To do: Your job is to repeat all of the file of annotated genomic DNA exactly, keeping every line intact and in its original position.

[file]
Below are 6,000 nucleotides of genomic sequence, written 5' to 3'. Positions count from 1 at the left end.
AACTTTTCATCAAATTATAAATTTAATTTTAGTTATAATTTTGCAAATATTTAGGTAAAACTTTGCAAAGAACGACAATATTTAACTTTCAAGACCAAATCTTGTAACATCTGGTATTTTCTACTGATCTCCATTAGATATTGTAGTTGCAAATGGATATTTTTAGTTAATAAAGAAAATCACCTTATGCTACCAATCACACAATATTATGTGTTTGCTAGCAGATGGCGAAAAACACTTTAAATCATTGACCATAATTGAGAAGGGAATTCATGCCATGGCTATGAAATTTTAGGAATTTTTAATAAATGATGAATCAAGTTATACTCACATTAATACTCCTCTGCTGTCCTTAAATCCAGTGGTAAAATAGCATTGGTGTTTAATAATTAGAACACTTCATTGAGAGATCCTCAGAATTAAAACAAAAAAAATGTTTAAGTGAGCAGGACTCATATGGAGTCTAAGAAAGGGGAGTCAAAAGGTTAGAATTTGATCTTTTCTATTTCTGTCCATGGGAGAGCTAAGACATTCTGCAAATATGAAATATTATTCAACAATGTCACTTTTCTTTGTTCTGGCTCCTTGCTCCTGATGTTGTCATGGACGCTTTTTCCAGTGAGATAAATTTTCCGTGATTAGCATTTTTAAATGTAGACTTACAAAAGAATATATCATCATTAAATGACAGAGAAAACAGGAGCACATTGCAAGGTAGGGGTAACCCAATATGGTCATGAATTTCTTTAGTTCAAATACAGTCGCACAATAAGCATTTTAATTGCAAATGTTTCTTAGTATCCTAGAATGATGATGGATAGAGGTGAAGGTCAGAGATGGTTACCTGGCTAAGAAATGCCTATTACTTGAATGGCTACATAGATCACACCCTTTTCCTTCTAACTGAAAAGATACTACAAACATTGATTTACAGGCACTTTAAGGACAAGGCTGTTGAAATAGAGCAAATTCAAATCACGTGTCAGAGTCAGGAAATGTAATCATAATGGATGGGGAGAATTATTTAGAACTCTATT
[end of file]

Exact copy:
Below are 6,000 nucleotides of genomic sequence, written 5' to 3'. Positions count from 1 at the left end.
AACTTTTCATCAAATTATAAATTTAATTTTAGTTATAATTTTGCAAATATTTAGGTAAAACTTTGCAAAGAACGACAATATTTAACTTTCAAGACCAAATCTTGTAACATCTGGTATTTTCTACTGATCTCCATTAGATATTGTAGTTGCAAATGGATATTTTTAGTTAATAAAGAAAATCACCTTATGCTACCAATCACACAATATTATGTGTTTGCTAGCAGATGGCGAAAAACACTTTAAATCATTGACCATAATTGAGAAGGGAATTCATGCCATGGCTATGAAATTTTAGGAATTTTTAATAAATGATGAATCAAGTTATACTCACATTAATACTCCTCTGCTGTCCTTAAATCCAGTGGTAAAATAGCATTGGTGTTTAATAATTAGAACACTTCATTGAGAGATCCTCAGAATTAAAACAAAAAAAATGTTTAAGTGAGCAGGACTCATATGGAGTCTAAGAAAGGGGAGTCAAAAGGTTAGAATTTGATCTTTTCTATTTCTGTCCATGGGAGAGCTAAGACATTCTGCAAATATGAAATATTATTCAACAATGTCACTTTTCTTTGTTCTGGCTCCTTGCTCCTGATGTTGTCATGGACGCTTTTTCCAGTGAGATAAATTTTCCGTGATTAGCATTTTTAAATGTAGACTTACAAAAGAATATATCATCATTAAATGACAGAGAAAACAGGAGCACATTGCAAGGTAGGGGTAACCCAATATGGTCATGAATTTCTTTAGTTCAAATACAGTCGCACAATAAGCATTTTAATTGCAAATGTTTCTTAGTATCCTAGAATGATGATGGATAGAGGTGAAGGTCAGAGATGGTTACCTGGCTAAGAAATGCCTATTACTTGAATGGCTACATAGATCACACCCTTTTCCTTCTAACTGAAAAGATACTACAAACATTGATTTACAGGCACTTTAAGGACAAGGCTGTTGAAATAGAGCAAATTCAAATCACGTGTCAGAGTCAGGAAATGTAATCATAATGGATGGGGAGAATTATTTAGAACTCTATT